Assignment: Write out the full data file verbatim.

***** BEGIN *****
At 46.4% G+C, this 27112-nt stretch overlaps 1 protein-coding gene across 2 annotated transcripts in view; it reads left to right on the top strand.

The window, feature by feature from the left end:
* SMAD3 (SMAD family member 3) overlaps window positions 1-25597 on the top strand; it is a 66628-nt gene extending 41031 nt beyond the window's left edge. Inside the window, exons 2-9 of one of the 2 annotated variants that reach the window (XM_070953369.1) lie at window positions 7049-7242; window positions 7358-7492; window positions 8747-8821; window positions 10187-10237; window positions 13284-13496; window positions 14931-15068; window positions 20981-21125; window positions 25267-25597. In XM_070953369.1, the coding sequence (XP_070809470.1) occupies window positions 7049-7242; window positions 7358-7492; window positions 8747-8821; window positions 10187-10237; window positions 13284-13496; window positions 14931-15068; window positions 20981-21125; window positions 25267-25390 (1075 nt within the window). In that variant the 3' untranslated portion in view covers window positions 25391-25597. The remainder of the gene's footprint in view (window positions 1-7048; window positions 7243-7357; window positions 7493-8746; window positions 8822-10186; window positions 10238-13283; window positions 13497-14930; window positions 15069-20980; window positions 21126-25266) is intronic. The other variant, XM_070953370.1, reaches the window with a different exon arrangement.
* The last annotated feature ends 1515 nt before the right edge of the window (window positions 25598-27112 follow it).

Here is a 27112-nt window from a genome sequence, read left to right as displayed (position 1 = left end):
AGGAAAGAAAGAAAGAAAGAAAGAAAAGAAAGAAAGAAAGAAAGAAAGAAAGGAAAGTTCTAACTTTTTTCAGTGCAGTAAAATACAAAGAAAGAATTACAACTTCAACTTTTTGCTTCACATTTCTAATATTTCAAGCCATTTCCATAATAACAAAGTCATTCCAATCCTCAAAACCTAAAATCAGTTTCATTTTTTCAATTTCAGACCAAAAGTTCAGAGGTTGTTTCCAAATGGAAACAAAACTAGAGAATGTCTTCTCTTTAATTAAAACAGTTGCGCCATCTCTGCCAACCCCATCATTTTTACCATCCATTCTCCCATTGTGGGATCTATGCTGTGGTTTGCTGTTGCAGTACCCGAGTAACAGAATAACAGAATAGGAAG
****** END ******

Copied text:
At 46.4% G+C, this 27112-nt stretch overlaps 1 protein-coding gene across 2 annotated transcripts in view; it reads left to right on the top strand.

The window, feature by feature from the left end:
* SMAD3 (SMAD family member 3) overlaps window positions 1-25597 on the top strand; it is a 66628-nt gene extending 41031 nt beyond the window's left edge. Inside the window, exons 2-9 of one of the 2 annotated variants that reach the window (XM_070953369.1) lie at window positions 7049-7242; window positions 7358-7492; window positions 8747-8821; window positions 10187-10237; window positions 13284-13496; window positions 14931-15068; window positions 20981-21125; window positions 25267-25597. In XM_070953369.1, the coding sequence (XP_070809470.1) occupies window positions 7049-7242; window positions 7358-7492; window positions 8747-8821; window positions 10187-10237; window positions 13284-13496; window positions 14931-15068; window positions 20981-21125; window positions 25267-25390 (1075 nt within the window). In that variant the 3' untranslated portion in view covers window positions 25391-25597. The remainder of the gene's footprint in view (window positions 1-7048; window positions 7243-7357; window positions 7493-8746; window positions 8822-10186; window positions 10238-13283; window positions 13497-14930; window positions 15069-20980; window positions 21126-25266) is intronic. The other variant, XM_070953370.1, reaches the window with a different exon arrangement.
* The last annotated feature ends 1515 nt before the right edge of the window (window positions 25598-27112 follow it).

Here is a 27112-nt window from a genome sequence, read left to right as displayed (position 1 = left end):
AGGAAAGAAAGAAAGAAAGAAAGAAAAGAAAGAAAGAAAGAAAGAAAGAAAGGAAAGTTCTAACTTTTTTCAGTGCAGTAAAATACAAAGAAAGAATTACAACTTCAACTTTTTGCTTCACATTTCTAATATTTCAAGCCATTTCCATAATAACAAAGTCATTCCAATCCTCAAAACCTAAAATCAGTTTCATTTTTTCAATTTCAGACCAAAAGTTCAGAGGTTGTTTCCAAATGGAAACAAAACTAGAGAATGTCTTCTCTTTAATTAAAACAGTTGCGCCATCTCTGCCAACCCCATCATTTTTACCATCCATTCTCCCATTGTGGGATCTATGCTGTGGTTTGCTGTTGCAGTACCCGAGTAACAGAATAACAGAATAGGAAG